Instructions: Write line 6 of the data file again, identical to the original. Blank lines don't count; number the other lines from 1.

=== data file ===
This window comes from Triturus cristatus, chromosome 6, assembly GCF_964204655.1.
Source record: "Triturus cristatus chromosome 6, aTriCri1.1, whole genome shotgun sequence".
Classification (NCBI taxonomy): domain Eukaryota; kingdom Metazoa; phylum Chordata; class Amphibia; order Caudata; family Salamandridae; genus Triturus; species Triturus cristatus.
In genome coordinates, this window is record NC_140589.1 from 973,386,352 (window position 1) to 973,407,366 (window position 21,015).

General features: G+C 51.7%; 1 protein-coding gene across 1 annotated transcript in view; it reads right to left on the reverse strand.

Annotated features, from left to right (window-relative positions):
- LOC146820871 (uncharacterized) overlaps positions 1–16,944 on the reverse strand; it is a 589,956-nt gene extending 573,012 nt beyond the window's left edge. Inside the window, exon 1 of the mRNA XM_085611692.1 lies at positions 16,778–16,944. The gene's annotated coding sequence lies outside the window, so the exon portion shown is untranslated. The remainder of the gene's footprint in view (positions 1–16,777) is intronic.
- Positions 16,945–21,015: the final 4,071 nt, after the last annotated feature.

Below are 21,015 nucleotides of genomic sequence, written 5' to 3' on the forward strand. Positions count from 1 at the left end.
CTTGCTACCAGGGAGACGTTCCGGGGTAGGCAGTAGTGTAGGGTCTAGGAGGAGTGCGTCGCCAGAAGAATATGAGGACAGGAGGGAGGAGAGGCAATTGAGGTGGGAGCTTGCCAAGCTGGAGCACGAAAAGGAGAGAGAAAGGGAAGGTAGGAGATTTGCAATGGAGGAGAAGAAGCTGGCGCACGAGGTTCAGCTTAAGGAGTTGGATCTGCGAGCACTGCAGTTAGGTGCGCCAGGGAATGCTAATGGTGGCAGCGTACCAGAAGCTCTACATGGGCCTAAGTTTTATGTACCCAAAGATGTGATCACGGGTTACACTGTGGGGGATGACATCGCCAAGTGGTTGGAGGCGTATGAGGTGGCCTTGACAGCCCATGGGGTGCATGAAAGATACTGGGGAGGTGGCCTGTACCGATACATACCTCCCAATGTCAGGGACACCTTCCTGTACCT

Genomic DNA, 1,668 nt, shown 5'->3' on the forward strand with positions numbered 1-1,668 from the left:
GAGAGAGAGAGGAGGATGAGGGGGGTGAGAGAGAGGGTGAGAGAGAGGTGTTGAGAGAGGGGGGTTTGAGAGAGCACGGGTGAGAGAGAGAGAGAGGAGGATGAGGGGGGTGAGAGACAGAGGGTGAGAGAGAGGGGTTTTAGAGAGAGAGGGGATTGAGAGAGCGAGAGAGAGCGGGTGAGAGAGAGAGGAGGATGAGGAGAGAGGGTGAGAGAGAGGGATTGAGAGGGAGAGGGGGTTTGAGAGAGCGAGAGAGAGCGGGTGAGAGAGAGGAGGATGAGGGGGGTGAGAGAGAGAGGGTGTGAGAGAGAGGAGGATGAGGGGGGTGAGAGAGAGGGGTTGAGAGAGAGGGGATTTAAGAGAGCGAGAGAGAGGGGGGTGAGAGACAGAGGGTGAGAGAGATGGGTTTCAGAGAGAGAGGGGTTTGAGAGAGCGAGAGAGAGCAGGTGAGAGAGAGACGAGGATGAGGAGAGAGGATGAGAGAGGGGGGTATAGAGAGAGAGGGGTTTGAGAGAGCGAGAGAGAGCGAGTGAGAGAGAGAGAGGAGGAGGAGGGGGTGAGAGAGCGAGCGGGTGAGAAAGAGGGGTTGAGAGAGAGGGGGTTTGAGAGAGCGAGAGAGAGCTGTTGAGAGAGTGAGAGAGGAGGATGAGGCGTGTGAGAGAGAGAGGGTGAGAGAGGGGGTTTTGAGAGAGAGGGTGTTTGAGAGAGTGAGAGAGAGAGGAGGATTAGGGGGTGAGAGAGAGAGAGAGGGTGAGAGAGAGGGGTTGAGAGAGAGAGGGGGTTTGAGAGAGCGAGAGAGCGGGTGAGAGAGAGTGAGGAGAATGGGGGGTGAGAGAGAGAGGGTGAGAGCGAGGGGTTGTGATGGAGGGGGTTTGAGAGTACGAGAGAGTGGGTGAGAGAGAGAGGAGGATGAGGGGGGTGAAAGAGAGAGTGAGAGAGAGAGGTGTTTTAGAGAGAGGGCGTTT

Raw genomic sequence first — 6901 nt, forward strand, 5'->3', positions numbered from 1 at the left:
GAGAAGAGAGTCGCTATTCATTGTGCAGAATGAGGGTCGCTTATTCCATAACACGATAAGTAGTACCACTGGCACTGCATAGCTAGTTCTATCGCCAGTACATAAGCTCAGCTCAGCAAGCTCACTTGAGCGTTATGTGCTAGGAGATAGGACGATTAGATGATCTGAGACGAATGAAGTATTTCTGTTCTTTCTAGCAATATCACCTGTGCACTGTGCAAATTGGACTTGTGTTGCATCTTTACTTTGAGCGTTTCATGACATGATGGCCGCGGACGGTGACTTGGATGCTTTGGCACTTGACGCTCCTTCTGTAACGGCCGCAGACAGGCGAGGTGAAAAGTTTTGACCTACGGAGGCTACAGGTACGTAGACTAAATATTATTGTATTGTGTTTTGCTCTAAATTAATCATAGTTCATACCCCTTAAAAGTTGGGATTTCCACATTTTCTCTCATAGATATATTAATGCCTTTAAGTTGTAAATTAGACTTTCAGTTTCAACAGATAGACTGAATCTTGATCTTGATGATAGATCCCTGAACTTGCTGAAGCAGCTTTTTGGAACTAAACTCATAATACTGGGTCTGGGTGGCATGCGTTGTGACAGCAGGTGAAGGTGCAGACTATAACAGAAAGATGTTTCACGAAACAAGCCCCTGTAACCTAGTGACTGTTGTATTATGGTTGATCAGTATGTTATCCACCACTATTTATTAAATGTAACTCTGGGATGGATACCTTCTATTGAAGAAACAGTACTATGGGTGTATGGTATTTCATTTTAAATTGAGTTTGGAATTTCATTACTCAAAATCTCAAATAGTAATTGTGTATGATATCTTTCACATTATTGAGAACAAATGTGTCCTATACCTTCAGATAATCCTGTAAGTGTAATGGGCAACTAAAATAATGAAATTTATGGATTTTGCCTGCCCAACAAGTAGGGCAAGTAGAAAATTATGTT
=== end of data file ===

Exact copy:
Annotated features, from left to right (window-relative positions):